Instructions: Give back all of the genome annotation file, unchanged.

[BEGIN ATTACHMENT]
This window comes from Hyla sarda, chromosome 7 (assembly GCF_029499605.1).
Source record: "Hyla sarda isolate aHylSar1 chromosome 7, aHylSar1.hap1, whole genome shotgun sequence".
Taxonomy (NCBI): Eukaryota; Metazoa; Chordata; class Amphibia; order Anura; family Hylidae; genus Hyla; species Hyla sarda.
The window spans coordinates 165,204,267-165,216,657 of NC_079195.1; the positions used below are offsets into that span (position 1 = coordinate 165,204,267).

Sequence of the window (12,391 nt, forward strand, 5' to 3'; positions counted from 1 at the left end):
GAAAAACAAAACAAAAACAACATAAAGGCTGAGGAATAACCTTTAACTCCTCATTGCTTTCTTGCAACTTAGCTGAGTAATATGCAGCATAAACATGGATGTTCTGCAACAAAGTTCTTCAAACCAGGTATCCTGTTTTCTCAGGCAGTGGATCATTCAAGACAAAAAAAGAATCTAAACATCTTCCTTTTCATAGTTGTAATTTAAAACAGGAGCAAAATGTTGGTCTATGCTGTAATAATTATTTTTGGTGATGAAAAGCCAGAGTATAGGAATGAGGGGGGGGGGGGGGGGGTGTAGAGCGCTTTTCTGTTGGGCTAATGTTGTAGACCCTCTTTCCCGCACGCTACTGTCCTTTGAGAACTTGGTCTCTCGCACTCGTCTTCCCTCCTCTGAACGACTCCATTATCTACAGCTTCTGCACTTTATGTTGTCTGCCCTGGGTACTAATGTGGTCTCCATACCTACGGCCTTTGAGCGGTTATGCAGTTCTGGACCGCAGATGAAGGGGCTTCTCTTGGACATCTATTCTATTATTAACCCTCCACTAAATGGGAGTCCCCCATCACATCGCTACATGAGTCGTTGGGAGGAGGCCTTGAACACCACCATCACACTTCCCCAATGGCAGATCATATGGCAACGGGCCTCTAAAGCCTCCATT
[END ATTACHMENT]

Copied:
This window comes from Hyla sarda, chromosome 7 (assembly GCF_029499605.1).
Source record: "Hyla sarda isolate aHylSar1 chromosome 7, aHylSar1.hap1, whole genome shotgun sequence".
Taxonomy (NCBI): Eukaryota; Metazoa; Chordata; class Amphibia; order Anura; family Hylidae; genus Hyla; species Hyla sarda.
The window spans coordinates 165,204,267-165,216,657 of NC_079195.1; the positions used below are offsets into that span (position 1 = coordinate 165,204,267).

Sequence of the window (12,391 nt, forward strand, 5' to 3'; positions counted from 1 at the left end):
GAAAAACAAAACAAAAACAACATAAAGGCTGAGGAATAACCTTTAACTCCTCATTGCTTTCTTGCAACTTAGCTGAGTAATATGCAGCATAAACATGGATGTTCTGCAACAAAGTTCTTCAAACCAGGTATCCTGTTTTCTCAGGCAGTGGATCATTCAAGACAAAAAAAGAATCTAAACATCTTCCTTTTCATAGTTGTAATTTAAAACAGGAGCAAAATGTTGGTCTATGCTGTAATAATTATTTTTGGTGATGAAAAGCCAGAGTATAGGAATGAGGGGGGGGGGGGGGGGGTGTAGAGCGCTTTTCTGTTGGGCTAATGTTGTAGACCCTCTTTCCCGCACGCTACTGTCCTTTGAGAACTTGGTCTCTCGCACTCGTCTTCCCTCCTCTGAACGACTCCATTATCTACAGCTTCTGCACTTTATGTTGTCTGCCCTGGGTACTAATGTGGTCTCCATACCTACGGCCTTTGAGCGGTTATGCAGTTCTGGACCGCAGATGAAGGGGCTTCTCTTGGACATCTATTCTATTATTAACCCTCCACTAAATGGGAGTCCCCCATCACATCGCTACATGAGTCGTTGGGAGGAGGCCTTGAACACCACCATCACACTTCCCCAATGGCAGATCATATGGCAACGGGCCTCTAAAGCCTCCATT